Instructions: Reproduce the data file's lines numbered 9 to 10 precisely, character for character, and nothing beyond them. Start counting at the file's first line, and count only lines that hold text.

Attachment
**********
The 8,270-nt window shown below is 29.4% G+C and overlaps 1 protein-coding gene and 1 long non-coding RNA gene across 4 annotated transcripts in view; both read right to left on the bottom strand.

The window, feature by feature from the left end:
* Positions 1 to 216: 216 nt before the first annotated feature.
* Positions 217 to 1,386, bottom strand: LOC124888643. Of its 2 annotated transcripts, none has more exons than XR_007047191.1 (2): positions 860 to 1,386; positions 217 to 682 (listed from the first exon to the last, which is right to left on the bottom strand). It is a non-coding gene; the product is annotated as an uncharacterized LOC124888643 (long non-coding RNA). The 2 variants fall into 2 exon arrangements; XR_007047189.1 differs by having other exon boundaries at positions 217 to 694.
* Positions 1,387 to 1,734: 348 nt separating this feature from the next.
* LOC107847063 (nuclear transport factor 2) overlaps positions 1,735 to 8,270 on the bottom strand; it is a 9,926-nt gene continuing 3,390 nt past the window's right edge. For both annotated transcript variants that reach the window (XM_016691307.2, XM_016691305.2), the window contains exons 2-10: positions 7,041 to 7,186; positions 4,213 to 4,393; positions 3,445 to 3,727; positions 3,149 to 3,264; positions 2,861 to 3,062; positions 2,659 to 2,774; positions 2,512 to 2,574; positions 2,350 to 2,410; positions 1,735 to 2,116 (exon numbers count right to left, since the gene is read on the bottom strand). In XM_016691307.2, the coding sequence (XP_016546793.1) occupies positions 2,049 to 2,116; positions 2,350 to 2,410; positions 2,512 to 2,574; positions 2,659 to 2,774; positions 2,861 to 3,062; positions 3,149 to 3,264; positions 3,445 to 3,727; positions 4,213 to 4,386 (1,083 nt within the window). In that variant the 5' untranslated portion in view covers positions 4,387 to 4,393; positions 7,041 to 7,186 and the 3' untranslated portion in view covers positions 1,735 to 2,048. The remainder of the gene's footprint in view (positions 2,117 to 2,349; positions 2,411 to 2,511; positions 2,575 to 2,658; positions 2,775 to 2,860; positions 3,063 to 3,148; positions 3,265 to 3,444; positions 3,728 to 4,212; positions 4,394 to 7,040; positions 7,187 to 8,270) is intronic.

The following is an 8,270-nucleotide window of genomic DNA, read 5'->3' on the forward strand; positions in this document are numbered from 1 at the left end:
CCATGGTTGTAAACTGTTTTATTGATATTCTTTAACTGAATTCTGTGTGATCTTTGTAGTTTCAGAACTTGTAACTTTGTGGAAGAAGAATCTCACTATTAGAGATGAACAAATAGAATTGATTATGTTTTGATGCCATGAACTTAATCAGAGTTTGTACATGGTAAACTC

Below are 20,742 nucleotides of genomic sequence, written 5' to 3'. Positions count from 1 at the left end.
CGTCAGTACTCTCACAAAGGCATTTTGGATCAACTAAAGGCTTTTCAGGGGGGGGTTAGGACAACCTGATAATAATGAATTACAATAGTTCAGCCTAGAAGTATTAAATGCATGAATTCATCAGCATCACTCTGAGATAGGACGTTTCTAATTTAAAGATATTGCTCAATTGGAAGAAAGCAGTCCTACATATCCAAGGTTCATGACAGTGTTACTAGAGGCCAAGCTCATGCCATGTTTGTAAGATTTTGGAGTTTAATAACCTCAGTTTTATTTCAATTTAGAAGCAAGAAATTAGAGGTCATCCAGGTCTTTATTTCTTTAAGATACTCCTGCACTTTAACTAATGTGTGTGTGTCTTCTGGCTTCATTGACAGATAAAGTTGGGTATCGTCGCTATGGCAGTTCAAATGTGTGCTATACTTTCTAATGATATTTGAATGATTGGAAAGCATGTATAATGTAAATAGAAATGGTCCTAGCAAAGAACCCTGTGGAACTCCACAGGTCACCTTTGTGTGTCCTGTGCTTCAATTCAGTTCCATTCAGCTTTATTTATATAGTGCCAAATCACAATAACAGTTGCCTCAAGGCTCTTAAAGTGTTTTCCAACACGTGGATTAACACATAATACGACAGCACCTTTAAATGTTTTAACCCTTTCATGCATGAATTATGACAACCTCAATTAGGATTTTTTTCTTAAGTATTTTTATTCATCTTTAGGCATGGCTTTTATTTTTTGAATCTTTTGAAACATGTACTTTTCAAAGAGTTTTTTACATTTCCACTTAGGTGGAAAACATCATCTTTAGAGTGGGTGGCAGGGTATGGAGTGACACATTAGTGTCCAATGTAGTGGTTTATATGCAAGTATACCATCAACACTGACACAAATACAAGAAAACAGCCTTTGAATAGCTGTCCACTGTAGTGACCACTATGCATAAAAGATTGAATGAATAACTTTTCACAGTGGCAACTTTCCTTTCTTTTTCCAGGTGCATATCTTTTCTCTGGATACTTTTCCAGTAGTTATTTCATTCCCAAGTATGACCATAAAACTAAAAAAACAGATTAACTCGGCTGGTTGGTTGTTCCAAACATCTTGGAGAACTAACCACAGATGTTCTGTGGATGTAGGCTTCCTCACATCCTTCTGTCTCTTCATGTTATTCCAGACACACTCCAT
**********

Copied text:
Below are 20,742 nucleotides of genomic sequence, written 5' to 3'. Positions count from 1 at the left end.
CGTCAGTACTCTCACAAAGGCATTTTGGATCAACTAAAGGCTTTTCAGGGGGGGGTTAGGACAACCTGATAATAATGAATTACAATAGTTCAGCCTAGAAGTATTAAATGCATGAATTCATCAGCATCACTCTGAGATAGGACGTTTCTAATTTAAAGATATTGCTCAATTGGAAGAAAGCAGTCCTACATATCCAAGGTTCATGACAGTGTTACTAGAGGCCAAGCTCATGCCATGTTTGTAAGATTTTGGAGTTTAATAACCTCAGTTTTATTTCAATTTAGAAGCAAGAAATTAGAGGTCATCCAGGTCTTTATTTCTTTAAGATACTCCTGCACTTTAACTAATGTGTGTGTGTCTTCTGGCTTCATTGACAGATAAAGTTGGGTATCGTCGCTATGGCAGTTCAAATGTGTGCTATACTTTCTAATGATATTTGAATGATTGGAAAGCATGTATAATGTAAATAGAAATGGTCCTAGCAAAGAACCCTGTGGAACTCCACAGGTCACCTTTGTGTGTCCTGTGCTTCAATTCAGTTCCATTCAGCTTTATTTATATAGTGCCAAATCACAATAACAGTTGCCTCAAGGCTCTTAAAGTGTTTTCCAACACGTGGATTAACACATAATACGACAGCACCTTTAAATGTTTTAACCCTTTCATGCATGAATTATGACAACCTCAATTAGGATTTTTTTCTTAAGTATTTTTATTCATCTTTAGGCATGGCTTTTATTTTTTGAATCTTTTGAAACATGTACTTTTCAAAGAGTTTTTTACATTTCCACTTAGGTGGAAAACATCATCTTTAGAGTGGGTGGCAGGGTATGGAGTGACACATTAGTGTCCAATGTAGTGGTTTATATGCAAGTATACCATCAACACTGACACAAATACAAGAAAACAGCCTTTGAATAGCTGTCCACTGTAGTGACCACTATGCATAAAAGATTGAATGAATAACTTTTCACAGTGGCAACTTTCCTTTCTTTTTCCAGGTGCATATCTTTTCTCTGGATACTTTTCCAGTAGTTATTTCATTCCCAAGTATGACCATAAAACTAAAAAAACAGATTAACTCGGCTGGTTGGTTGTTCCAAACATCTTGGAGAACTAACCACAGATGTTCTGTGGATGTAGGCTTCCTCACATCCTTCTGTCTCTTCATGTTATTCCAGACACACTCCAT